Peterson pleads innocent in killings

California man could face death penalty in slayings of his wife and unborn son

April 22, 2003|By Christine Hanley and Dan Morain | Christine Hanley and Dan Morain,SPECIAL TO THE SUN

MODESTO, Calif. - Scott Peterson pleaded innocent yesterday to charges that he killed his pregnant wife Laci and unborn son, a crime prosecutors now say they believe took place in the couple's Modesto, Calif., home in the days just before Christmas.

"I am not guilty," a cleanly shaven Peterson said after Stanislaus County Superior Court Judge Nancy Ashley read the charges against him, which could lead to the death penalty.

In documents filed yesterday with the complaint, police allege that Peterson killed his wife, who was eight months' pregnant, at their home Dec. 23 or 24. Prosecutors did not reveal what led them to that conclusion or whether they have determined a motive for the killing.

Hours after the arraignment, Laci Peterson's family, which had spent Easter weekend in seclusion, made a wrenching appearance before reporters. Her mother, Sharon Rocha, said she had lost her "best friend."

"I can only hope that the sound of Laci's voice begging for her life, and for the life of her unborn child, is heard over and over and over again in the mind of that person every day for the rest of his life," Rocha said, her voice choked with emotion. She and other family members never mentioned Scott Peterson by name.

The defendant's parents visited him in the Stanislaus County Jail and emerged to tell reporters that they believe he is wrongly accused.

"My son is innocent, and it is going to come out," said his father, Lee Peterson. "I am confident of that."

Scott Peterson was arrested Friday in his car near San Diego, shortly before law enforcement authorities had confirmed that the bodies of a woman and full-term fetus that had washed ashore in San Francisco Bay were Laci Peterson and the couple's unborn son, Conner.

The bodies were found a day apart less than four miles from the spot where Peterson told police he had embarked on a fishing trip on Christmas Eve, leaving his wife at their modest bungalow home.

The 30-year-old fertilizer salesman was led in and out of the courtroom in a red jumpsuit, the color reserved for the most violent prisoners, his wrists chained in front. He was being kept in isolation because other prisoners have threatened him.

The two families - once united in the initial search for Laci after she was reported missing by her stepfather on Christmas Eve - sat across the aisle from each other in the front row.

Laci's family broke their staunch support of their son-in-law after it was revealed that Peterson had an extramarital affair. The woman came forward to say he told her he was not married.

In court, Scott's mother, Jackie Peterson, and Laci's mother wept throughout the proceeding. Before the hearing, Jackie Peterson went over to Rocha and leaned over to hug her. Rocha hesitated at first, but then returned the embrace.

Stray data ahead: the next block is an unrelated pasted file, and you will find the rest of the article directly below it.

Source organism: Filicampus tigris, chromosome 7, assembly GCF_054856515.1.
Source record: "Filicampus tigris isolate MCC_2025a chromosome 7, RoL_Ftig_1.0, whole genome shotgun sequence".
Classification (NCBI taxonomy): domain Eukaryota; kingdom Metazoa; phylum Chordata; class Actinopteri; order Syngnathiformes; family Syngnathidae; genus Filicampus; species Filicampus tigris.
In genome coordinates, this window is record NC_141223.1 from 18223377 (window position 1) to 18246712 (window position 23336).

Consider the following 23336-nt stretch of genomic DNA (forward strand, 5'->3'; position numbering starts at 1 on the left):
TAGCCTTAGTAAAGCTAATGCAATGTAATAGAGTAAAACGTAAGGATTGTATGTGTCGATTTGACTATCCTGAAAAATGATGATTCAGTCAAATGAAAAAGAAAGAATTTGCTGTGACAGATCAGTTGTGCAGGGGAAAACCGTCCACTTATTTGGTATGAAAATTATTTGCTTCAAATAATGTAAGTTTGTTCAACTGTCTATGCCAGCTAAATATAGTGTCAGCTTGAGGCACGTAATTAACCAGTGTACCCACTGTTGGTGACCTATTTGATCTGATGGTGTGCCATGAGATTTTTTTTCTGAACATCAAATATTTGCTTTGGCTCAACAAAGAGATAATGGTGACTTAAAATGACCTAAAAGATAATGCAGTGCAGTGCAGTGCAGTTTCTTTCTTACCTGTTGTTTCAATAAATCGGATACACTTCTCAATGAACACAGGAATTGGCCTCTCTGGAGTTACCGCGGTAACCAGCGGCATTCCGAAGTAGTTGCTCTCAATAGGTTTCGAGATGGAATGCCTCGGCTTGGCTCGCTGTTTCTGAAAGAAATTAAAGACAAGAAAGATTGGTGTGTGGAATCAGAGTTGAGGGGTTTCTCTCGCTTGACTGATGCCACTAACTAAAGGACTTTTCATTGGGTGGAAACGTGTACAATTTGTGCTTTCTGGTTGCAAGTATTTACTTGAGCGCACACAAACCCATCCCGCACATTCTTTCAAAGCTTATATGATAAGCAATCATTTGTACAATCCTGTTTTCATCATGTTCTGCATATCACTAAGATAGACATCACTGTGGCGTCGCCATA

"I told her how sorry I was for their loss," Jackie Peterson said later. "It was our loss, too."

The gesture was an awkward moment during an emotional day for both families, each of which was escorted out of back doors of the courthouse by deputy sheriffs, to avoid the media swarm.

Hours later at the Modesto Police Station, Laci's family and friends appeared before scores of reporters.

"Laci and her unborn child did not deserve to die," Rocha said. "They certainly did not deserve to be dumped in the bay and sent to a watery grave as though their lives were meaningless."

Whoever committed the killings, Rocha said, should be "punished for the tragedy and devastation forced upon so many people."

Rocha's husband, Ron Grantski, told reporters that the family is withholding comments about Peterson to help ensure he receives a fair trial: "We owe it to Laci to let the courts bring the facts out. I'm not going to say anything that could jeopardize the hard work of so many men and women."

Grantski said Peterson's parents "don't deserve this. But Laci and our family don't either."

District Attorney James Brazelton said the trial likely will not take place for a "couple of years." The preliminary hearing, at which the prosecution presents its evidence, may not occur until midsummer.

On Friday, state Attorney General Bill Lockyer said he believes the prosecution will be a "slam dunk." Yesterday, Brazelton declined to discuss the evidence, including what, if any, murder weapon was used. As for Lockyer's comments, which drew ire from Peterson's parents, the county prosecutor said he didn't know "what the attorney general was thinking."

Although prosecutors have not yet said if they will seek the death penalty, the double homicide has been classified as a capital case.

A bail hearing is scheduled for May 6, although Peterson would be ineligible for bail if the court rules that the capital murder charge is justified.

Christine Hanley and Dan Morain write for the Los Angeles Times, a Tribune Publishing newspaper.

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